What they say about nerves …

How do you feel about public speaking? You’re not alone!

All my Confident Public Speaking courses begin by asking delegates how they think and feel about standing up to speak in front of an audience. And time after time I hear variations on the same themes. You’re not alone – these are some of the most common responses, plus a few words of advice:

“Dread .. scary … pressure .. am I ready … “

We can be our own worst enemies, mentally playing worst case scenarios and that self-sabotaging little internal voice before we’ve even begun to prepare.

Did you know the same things are happening inside when we’re excited as when we’re nervous? We just learn to label them differently.

So let those negative thoughts and words go, and replace them with positive encouragement instead. You’re excited, energised and eager to take this great opportunity, and you’re going to plan and prepare to succeed.

“Fumbling over my words …”

Nerves can interfere with clear thinking and speaking.

All actors and athletes know that practice and warm-ups are essential for a good performance.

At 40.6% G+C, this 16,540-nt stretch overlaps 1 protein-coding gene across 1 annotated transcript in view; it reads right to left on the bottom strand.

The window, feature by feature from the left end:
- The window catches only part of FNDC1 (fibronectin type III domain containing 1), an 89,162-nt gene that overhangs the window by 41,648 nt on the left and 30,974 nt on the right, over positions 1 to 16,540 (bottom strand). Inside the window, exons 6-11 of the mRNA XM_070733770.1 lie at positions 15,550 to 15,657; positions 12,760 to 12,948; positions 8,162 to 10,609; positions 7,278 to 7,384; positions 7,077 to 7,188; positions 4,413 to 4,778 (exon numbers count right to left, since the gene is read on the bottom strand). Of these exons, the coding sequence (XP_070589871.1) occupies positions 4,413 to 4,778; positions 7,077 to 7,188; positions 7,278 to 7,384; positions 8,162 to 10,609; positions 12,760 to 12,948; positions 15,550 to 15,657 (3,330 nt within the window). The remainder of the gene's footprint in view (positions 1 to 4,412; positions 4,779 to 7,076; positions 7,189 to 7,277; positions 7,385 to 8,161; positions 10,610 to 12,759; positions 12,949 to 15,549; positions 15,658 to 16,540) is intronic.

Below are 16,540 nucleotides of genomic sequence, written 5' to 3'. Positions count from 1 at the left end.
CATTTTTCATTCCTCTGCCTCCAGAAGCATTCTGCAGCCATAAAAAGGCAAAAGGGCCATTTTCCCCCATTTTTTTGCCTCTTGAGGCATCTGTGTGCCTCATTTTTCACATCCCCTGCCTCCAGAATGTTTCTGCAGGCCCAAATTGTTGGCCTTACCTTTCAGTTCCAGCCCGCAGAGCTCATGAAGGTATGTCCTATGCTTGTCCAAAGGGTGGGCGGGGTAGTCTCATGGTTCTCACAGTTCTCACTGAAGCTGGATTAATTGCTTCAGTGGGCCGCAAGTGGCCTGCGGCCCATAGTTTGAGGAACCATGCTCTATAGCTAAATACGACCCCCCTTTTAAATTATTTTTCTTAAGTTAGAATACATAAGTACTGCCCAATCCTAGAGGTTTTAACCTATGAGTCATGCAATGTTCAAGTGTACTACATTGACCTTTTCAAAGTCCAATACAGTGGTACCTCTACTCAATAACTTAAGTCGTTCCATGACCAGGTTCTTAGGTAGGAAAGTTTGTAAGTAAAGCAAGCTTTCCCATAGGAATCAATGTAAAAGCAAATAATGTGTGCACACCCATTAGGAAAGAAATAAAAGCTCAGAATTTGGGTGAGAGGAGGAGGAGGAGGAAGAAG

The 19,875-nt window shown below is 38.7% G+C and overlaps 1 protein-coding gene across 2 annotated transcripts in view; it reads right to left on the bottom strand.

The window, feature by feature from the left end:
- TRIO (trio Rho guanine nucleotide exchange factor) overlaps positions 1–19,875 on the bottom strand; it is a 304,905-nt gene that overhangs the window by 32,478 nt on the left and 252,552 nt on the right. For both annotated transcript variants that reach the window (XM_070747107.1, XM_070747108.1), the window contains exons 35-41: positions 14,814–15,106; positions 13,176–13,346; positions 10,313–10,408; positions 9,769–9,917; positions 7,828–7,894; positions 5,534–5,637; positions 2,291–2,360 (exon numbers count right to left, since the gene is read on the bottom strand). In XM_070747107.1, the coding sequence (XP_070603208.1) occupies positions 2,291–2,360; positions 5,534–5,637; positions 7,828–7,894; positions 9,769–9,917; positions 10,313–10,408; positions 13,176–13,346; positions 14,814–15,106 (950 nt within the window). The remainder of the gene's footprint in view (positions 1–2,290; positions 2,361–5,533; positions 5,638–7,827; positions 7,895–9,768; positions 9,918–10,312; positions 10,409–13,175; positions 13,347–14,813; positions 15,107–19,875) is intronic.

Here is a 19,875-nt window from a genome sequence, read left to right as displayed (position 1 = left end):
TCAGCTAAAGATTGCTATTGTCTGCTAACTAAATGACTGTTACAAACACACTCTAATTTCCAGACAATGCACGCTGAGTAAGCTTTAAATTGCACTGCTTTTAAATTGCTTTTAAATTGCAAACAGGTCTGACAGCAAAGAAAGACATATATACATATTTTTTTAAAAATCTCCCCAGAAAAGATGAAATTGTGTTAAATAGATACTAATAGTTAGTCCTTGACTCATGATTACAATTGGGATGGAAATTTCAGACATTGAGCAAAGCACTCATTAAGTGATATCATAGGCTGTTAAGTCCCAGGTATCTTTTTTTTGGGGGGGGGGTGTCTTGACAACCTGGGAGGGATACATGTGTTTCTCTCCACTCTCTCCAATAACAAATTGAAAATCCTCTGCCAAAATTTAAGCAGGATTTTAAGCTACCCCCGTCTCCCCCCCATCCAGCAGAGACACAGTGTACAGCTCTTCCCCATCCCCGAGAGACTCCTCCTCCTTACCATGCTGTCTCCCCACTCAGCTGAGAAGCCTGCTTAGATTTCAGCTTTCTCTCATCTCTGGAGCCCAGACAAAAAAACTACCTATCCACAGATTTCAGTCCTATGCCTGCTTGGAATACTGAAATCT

Warming up your voice with a few tongue twisters, calm breathing and practicing your first words in private will help keep your speech fluent and clear.

“Might forget words … blank mind … forgetting it ALL …”

No need to try to memorise your speech – you’re not about to play Hamlet, and it’s OK to refer to speaking notes.

Unless you’ve developed great sight-reading skills, reading it all out word for word is unlikely to work.

So take the middle option – when you’ve written your speech, cut it down to keywords and bullet points and put them into A6 note cards on a keyring that you can flip over easily as you go.

You’ll be able to glance at them and they’ll jog your memory, help you cover your key points and keep you on track.

“People laughing at me … make a fool out of myself … red face … shame …”

Fear of ridicule and losing face can be strong, and of course your reputation matters.

But do remember that most people are nice. They generally want to be there and they’re interested in what you have to say. If you’ve done your homework and found out about them, you’ll be able to answer their needs and keep them interested.

“Disaster …”

If you’ve planned and prepared with care, practiced your speech and your answers to possible questions, and learned a few techniques for developing your professional voice, you’ll get your message across with style.

Confident public speaking isn’t a natural skill, and you really can learn some simple techniques to improve your personal impact.

Philippa Hammond